20th Mar 2018

France says Brussels 'cannot dictate' economic policy

  • Hollande's remarks recall the dismantling of the Stability and Growth Pact (Photo: consilium.europa.eu)

France's President and Prime Minister have said Brussels has no right to tell them which economic reforms to make.

Speaking to AFP on a visit to Rodez, in southern France, on Wednesday (29 May), President Francois Hollande said: "The European Commission cannot dictate to us what we have to do. It can simply say that France has to balance its public accounts, which is true."

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He noted: "On pensions, it's a discussion which we will have with our social partners."

He added: "We have respected our European commitment on deficit reduction. But regarding structural reforms, especially pensions reform, it's for us and only us to say what is the right way to attain this objective."

His Prime Minister, Jean-Marc Ayrault, was equally defiant at a meeting in Matignon, in north-east France, with former German leader Helmut Schmidt the same day.

He said: "We will carry out reforms in our own way."

He noted: "If I think of pensions reform, it's [needed] not because Brussels has asked us to do it, but because we know it's necessary."

He added that his reform programme will help to restore France's "leading position in Europe."

The reactions come after the commission published recommendations for 23 member states, including France, earlier on Wednesday.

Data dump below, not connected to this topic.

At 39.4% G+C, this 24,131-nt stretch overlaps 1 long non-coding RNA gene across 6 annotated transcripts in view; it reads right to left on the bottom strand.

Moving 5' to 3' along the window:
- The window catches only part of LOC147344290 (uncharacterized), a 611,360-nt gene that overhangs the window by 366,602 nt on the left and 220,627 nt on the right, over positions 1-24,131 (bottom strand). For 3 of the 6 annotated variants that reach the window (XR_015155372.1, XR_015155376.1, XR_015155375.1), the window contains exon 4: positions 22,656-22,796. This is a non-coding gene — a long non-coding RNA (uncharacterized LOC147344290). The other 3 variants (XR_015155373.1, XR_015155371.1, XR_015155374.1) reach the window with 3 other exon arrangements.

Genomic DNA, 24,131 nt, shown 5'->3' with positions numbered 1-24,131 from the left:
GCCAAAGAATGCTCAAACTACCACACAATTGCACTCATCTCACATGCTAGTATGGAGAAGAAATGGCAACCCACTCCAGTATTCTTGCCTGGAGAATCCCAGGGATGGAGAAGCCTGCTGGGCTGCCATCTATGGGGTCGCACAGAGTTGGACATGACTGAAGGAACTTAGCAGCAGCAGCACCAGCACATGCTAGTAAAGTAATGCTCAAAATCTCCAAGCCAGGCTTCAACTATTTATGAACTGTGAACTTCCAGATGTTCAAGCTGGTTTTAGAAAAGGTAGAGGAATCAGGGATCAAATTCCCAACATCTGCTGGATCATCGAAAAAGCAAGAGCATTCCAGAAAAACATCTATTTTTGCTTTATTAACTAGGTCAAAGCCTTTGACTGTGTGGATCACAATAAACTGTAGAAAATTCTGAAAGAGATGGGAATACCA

It gave France an extra two years to meet deficit targets.

But it also called for reforms in six areas.

It said on pensions the French treasury "will still face large deficits by 2020 and new policy measures are urgently needed to remedy this situation," proposing a hike in the retirement age among other ideas.

Commission chief Jose Manuel Barroso told press in the EU capital: "Our message to France is in fact quite challenging."

He added: "France has in the last decade lost maybe even 20 years of competitiveness."

The commission won the right to make the recommendations - which also cover areas such as tax and social policy - under the "European semester" law passed in 2011.

They are non-binding.

A second set of laws - the "two pack," which comes into force on Thursday - gives Brussels real teeth.

Under the two pack, eurozone countries such as France will have to submit their national budgets to the commission in October.

If EU officials do not like them, they can force governments to submit new proposals.

But Hollande's remarks raises the prospect that big EU countries will bully the commission, while smaller member states will have to obey - just as they did with the Union's old Stability and Growth Pact.

For his part, administrative affairs commissioner Maros Sefcovic voiced worry over the two pack at a seminar in April in Slovakia.

He said at the time: "The commission in its history never had more power than it has now."

He noted: "In September or October, the commission will send letters to Estonia or to France saying: 'Show us your budgets. We want to see them first to see if they're sustainable'."

He added: "When I present this [the commission verdict] … people might say: 'Who is this man from Brussels telling us what to do?'."

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